Vijay Gokhale retired as India’s Foreign Secretary in 2020 after nearly four decades in the diplomatic corps, specializing in China, including a posting as Indian Ambassador in Beijing, experience much in evidence in his recent thoughtful and surprisingly frank book on Sino-Indian diplomacy.
The papers are currently full of articles and commentary on the ever-closer relationship between China and Russia, of their compatible economies, state visits, joint projects, shared geopolitical interests and camaraderie between their leaders.
One image that, rightly or wrongly, can come to mind when discussing North Korea is Kim Jong Un clapping and laughing at a nuclear missile test while his people suffer. The young dictator cuts and eccentric figure: an obese thirty-something with a zero fade haircut in a baggy Zhongshan suit. His friendship with NBA star Dennis Rodman and handshake with Donald Trump have sealed his cult figure status among Western audiences. But Benjamin R Young’s Guns, Guerillas and the Great Leader reminds us of a time when North Korea involved itself more constructively on the world stage promoting its anti-imperialist ideology in the Third World.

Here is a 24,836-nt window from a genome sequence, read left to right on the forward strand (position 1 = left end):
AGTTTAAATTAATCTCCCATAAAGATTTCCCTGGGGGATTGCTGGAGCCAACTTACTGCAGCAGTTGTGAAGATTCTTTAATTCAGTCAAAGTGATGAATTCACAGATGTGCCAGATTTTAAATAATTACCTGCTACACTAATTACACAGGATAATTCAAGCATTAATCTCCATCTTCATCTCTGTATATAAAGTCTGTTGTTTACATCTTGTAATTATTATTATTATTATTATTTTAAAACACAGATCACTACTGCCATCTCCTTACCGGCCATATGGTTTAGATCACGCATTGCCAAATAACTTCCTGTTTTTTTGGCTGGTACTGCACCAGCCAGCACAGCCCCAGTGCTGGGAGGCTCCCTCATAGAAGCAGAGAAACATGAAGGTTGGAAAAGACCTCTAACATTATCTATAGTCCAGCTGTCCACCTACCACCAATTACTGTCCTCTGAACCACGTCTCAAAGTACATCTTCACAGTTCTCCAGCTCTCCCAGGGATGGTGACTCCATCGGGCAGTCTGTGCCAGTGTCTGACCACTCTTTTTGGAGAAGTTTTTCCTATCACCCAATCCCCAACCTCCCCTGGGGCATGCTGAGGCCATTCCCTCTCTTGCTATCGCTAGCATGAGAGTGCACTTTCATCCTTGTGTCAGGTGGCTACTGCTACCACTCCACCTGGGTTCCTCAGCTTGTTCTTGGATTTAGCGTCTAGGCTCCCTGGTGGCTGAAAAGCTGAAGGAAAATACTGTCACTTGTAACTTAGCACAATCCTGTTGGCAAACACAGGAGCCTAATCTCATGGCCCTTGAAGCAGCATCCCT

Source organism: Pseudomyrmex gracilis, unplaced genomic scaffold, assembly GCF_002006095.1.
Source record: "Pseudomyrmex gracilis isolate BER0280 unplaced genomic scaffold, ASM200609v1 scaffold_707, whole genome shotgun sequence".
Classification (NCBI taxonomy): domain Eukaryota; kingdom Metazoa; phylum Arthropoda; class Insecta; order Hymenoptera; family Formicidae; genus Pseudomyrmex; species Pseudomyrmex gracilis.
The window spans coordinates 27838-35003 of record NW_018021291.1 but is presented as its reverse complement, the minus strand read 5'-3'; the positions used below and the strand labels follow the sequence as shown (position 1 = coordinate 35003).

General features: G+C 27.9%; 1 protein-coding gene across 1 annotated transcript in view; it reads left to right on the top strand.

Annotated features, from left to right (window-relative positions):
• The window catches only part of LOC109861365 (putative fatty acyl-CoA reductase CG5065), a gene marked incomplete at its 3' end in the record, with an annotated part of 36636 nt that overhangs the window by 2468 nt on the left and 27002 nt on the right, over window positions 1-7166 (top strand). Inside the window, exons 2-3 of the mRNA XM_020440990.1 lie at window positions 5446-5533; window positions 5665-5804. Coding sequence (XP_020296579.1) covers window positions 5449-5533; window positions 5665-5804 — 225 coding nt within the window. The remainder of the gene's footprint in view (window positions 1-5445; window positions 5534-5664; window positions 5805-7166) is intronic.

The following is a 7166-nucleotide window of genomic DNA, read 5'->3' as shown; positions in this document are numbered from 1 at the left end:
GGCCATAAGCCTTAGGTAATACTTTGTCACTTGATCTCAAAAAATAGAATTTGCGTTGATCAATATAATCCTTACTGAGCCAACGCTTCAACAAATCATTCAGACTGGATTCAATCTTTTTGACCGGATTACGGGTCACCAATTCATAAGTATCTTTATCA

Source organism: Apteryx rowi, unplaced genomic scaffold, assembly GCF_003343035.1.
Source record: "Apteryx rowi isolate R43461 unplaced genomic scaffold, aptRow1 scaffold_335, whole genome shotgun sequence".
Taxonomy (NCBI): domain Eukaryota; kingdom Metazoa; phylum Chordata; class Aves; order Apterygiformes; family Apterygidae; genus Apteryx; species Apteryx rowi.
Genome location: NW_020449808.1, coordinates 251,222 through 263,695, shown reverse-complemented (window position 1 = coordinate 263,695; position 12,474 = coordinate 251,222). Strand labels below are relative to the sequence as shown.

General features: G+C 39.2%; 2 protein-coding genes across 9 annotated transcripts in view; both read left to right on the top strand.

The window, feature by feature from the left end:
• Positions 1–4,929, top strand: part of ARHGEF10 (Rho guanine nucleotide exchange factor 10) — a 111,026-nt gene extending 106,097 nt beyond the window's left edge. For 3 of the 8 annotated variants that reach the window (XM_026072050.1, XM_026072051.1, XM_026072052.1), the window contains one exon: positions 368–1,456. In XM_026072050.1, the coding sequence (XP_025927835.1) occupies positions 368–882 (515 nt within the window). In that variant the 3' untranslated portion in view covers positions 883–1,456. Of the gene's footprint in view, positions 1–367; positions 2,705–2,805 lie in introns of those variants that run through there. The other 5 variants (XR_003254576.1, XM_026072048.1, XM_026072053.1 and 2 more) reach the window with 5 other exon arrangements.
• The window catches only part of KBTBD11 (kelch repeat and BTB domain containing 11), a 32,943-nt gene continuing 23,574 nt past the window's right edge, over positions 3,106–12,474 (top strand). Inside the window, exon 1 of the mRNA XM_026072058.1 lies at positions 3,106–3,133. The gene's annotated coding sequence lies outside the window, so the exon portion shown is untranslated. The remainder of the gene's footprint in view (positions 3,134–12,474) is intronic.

Never in Nepal’s recent history has talk of China been so heated, or controversial, than in recent years. Since India’s 2015 border blockade, which crippled a Nepal still struggling to rebuild from a devasting earthquake, talk in Kathmandu has ramped up about the benefits of a stronger relationship with the nascent superpower to its north.
Eyck Freymann begins his recent book by asking “What is One Belt One Road?” It’s a deceptively straightforward question, for the answer depends greatly on who’s doing the asking and why. Freyman poses the question on behalf of Americans and, in particular, American policy-makers.
The COVID-19 pandemic has affected every country around the world in a manner not seen since the Great Financial Crisis of 2008, and is perhaps one of the most transformative events in decades. Most countries and governments have played catch-up to the pandemic, trying to get a handle on case numbers after an explosive increase. But a few places: Taiwan, Singapore, Hong Kong, South Korea, New Zealand, Australia, Vietnam and China appear to have kept the virus largely under control.
If 2020 ends up being remembered as a pivotal year along the lines of 1914, perhaps as the year the 21st century actually began, COVID-19 is likely to be the main cause. Much of what was considered “normal” in everything from everyday life to geopolitics has been swept away. What hasn’t changed, however, is that publishing, like nature, abhors a vacuum: books on the subject have already started to arrive.